Last night I finally finished the starting episode of The Barrier, on Netflix. While the premise is something I usually jump at, it’s become harder to watch dystopian sci-fi now. I didn’t really know how to articulate this feeling, until I saw a recent This Week in Tech podcast and found this article.
If in December 2019 you told me that within 6 months the entire world would grind to a halt due to a pandemic, I’d have laughed at you. I was still laughing and shrugging it off in February this year, I thought this was something China would extinguish quickly and decisively (the same way they quash dissent, amirite?)
Well, I was wrong.
It’s late October now. Airlines are closing around the world, cinemas are shuttering, and even food courts struggle to survive as the second and third waves of this pandemic hit us. The world we are looking at in 2021 has about as much in common with how we used to live pre-COVID as with the year 1978. There’s real uncertainty, fear, precarity, and depression. People have lost livelihoods and their lives due to the economic ravages of this disease. Governments around the world either react well, or they don’t – and even the best of them are struggling to provide sustainable medium-term solutions, because anyone who says they know what the long term one is, is lying to your face.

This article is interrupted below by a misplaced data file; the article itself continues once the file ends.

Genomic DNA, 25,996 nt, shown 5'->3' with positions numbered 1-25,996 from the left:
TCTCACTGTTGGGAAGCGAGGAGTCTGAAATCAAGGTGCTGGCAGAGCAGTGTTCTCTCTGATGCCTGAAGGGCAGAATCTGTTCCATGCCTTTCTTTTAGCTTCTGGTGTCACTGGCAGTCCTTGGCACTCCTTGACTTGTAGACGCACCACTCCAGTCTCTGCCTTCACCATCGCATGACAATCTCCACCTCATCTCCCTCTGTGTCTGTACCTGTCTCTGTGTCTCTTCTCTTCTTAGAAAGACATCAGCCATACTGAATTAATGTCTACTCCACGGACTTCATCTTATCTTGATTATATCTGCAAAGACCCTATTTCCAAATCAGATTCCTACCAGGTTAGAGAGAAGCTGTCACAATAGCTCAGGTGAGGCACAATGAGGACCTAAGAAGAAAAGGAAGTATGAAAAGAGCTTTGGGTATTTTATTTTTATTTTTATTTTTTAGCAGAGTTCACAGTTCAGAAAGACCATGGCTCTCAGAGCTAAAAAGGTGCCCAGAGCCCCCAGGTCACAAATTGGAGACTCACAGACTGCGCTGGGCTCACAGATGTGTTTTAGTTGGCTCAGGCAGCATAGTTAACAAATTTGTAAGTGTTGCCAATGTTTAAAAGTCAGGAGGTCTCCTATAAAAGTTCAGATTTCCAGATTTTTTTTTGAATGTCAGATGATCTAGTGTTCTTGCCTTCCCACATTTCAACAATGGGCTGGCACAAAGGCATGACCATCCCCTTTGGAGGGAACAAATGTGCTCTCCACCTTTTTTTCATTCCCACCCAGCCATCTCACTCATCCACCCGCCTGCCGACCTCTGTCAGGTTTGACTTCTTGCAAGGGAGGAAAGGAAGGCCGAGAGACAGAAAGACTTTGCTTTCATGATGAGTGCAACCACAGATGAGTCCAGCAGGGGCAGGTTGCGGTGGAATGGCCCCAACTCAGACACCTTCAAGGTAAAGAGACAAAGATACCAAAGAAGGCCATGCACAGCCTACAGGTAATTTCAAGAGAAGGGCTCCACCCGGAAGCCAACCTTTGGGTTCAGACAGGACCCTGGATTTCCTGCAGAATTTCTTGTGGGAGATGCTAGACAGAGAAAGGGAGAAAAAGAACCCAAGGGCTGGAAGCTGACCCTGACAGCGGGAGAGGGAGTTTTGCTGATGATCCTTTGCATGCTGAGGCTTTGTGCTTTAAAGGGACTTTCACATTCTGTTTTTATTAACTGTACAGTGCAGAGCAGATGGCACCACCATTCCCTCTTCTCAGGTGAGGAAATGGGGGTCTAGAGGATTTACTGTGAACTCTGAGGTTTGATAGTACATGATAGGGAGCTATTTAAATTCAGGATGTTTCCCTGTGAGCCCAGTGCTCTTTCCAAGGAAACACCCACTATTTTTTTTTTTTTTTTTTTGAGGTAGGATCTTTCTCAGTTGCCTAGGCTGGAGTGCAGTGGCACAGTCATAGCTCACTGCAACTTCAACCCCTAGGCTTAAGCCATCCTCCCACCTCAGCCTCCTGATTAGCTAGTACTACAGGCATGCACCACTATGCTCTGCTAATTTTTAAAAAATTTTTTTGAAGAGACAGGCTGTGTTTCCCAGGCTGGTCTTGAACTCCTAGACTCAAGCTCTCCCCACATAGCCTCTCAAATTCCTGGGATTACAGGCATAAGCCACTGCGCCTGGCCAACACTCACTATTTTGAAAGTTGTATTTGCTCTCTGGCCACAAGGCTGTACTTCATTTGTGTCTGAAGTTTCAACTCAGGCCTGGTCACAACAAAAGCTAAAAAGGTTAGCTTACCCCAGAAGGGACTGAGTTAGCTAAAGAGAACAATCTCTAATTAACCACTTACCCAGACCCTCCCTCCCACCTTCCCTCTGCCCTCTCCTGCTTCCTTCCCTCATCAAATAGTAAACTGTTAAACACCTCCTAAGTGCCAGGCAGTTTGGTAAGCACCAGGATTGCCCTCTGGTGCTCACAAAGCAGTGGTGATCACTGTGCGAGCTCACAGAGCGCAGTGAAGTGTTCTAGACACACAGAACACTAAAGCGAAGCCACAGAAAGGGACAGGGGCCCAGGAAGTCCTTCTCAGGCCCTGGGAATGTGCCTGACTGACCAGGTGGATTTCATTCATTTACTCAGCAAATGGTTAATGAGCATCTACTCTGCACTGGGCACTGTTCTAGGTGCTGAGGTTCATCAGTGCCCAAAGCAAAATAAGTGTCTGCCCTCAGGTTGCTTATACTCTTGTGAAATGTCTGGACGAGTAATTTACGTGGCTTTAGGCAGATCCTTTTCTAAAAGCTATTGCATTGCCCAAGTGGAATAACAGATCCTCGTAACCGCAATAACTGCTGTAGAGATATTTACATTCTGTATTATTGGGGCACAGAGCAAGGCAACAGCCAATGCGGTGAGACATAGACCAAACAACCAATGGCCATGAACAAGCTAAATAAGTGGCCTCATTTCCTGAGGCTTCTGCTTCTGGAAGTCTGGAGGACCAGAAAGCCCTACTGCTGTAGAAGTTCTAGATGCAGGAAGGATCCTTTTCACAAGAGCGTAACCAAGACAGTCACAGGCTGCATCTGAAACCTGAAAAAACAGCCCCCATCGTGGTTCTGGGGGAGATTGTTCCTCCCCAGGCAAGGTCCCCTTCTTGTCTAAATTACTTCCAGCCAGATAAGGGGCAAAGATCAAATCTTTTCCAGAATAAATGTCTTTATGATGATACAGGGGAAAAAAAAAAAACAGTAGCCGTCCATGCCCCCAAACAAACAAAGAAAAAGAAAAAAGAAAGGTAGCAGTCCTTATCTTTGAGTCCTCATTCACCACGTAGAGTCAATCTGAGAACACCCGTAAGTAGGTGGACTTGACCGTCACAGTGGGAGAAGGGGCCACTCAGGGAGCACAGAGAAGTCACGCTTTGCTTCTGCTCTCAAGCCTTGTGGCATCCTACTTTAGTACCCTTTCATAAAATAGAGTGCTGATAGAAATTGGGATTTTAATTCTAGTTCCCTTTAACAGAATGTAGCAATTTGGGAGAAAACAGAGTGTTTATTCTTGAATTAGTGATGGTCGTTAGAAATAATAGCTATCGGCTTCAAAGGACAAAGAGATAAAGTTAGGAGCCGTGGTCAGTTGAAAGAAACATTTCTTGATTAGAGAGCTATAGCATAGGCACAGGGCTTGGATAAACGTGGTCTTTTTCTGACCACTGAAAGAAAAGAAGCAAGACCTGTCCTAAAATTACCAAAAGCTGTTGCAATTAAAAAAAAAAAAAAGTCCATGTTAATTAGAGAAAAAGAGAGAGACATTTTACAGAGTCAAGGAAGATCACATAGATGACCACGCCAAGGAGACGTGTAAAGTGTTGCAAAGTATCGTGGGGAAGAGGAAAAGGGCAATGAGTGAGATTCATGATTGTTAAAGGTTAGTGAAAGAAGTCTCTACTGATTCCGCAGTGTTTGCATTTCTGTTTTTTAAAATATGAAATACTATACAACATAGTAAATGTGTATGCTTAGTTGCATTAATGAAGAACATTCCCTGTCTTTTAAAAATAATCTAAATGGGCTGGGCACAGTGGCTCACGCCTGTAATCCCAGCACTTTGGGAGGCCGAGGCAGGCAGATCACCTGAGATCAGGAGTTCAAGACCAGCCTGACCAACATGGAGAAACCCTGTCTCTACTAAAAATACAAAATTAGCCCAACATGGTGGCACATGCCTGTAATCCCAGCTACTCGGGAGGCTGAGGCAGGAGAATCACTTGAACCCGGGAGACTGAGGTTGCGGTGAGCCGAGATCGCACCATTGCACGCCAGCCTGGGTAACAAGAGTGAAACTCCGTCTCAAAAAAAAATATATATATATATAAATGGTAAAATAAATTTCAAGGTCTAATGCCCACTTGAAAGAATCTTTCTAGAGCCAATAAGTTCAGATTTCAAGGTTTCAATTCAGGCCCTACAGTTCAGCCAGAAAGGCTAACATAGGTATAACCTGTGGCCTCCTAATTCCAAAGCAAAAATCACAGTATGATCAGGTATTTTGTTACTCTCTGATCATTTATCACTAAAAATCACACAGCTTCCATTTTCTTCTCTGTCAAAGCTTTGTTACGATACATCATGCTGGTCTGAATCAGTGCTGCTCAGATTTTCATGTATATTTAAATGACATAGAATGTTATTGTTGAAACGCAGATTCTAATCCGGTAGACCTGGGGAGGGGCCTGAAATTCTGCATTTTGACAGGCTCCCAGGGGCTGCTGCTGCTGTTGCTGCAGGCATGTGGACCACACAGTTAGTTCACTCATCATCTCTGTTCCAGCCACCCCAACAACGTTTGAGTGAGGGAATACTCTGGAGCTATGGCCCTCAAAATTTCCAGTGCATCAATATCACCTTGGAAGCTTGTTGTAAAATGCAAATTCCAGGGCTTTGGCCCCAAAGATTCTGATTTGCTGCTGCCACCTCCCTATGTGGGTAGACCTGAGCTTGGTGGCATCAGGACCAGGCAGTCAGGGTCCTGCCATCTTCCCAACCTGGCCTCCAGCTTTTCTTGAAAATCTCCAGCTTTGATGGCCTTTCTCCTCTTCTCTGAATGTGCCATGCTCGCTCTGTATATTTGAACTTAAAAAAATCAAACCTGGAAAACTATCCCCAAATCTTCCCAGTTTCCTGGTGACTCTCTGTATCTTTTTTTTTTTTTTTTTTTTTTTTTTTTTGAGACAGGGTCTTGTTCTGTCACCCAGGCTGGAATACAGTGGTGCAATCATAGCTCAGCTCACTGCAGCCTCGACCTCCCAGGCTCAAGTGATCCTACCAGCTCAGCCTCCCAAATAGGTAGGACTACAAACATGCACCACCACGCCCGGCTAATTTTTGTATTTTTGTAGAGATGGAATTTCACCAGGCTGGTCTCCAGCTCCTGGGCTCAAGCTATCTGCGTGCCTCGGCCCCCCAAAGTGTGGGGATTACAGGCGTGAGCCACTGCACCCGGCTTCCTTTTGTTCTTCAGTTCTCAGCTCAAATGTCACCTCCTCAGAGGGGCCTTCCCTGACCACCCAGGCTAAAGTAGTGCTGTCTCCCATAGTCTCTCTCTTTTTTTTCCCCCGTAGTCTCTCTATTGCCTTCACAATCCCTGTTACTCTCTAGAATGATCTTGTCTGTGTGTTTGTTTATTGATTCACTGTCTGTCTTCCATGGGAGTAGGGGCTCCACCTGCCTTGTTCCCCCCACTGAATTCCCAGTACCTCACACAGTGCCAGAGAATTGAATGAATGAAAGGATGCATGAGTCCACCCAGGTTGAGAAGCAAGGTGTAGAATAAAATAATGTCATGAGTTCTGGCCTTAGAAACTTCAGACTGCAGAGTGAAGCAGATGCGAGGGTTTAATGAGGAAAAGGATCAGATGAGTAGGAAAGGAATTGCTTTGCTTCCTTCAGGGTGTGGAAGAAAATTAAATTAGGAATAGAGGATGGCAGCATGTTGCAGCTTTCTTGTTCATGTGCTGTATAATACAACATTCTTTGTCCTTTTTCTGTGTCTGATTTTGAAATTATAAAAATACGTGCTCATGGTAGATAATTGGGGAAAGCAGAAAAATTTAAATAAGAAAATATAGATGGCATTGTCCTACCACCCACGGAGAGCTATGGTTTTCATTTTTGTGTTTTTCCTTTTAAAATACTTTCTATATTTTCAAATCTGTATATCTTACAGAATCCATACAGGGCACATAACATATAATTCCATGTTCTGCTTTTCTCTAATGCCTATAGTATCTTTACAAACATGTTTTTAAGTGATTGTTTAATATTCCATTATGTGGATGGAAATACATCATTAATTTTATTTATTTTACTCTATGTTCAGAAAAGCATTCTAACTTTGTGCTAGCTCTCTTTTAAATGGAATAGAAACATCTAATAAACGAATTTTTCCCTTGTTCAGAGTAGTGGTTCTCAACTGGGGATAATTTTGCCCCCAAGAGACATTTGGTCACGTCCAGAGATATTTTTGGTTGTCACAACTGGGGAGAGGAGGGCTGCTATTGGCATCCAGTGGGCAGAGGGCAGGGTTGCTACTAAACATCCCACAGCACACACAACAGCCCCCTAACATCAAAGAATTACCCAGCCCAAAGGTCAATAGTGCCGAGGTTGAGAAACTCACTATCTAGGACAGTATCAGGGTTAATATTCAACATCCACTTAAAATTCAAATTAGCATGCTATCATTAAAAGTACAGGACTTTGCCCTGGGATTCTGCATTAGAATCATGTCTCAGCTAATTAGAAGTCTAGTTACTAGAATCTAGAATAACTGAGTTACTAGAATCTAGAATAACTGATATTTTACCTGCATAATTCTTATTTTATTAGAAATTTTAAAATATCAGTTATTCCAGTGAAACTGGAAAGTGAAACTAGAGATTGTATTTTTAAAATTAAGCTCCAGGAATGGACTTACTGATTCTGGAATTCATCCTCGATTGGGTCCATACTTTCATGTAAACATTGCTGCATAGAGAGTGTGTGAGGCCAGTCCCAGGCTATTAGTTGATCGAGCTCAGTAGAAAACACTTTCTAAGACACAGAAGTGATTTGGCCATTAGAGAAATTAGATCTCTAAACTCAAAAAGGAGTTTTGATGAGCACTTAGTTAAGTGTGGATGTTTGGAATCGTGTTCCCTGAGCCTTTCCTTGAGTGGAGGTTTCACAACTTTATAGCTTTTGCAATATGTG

In The Barrier, Spain has been taken over by a strong-arm fascistic regime, after what is hinted to be a disastrous world war, and resultant new viruses. Jobs are scarce, people need documents to travel anywhere, and life is bleak. The protagonists find that entry to any government building requires them to be sprayed with disinfectant. Roadblocks and armed military personnel fill the streets. Spies live in each public housing block, reporting suspicious behaviors to the authorities.
This is 2020, and I don’t need fiction to see this in the world. Maybe that’s why dystopian sci-fi isn’t something I can stomach right now. We’re already living in one, and only a thin wall separates us from falling completely.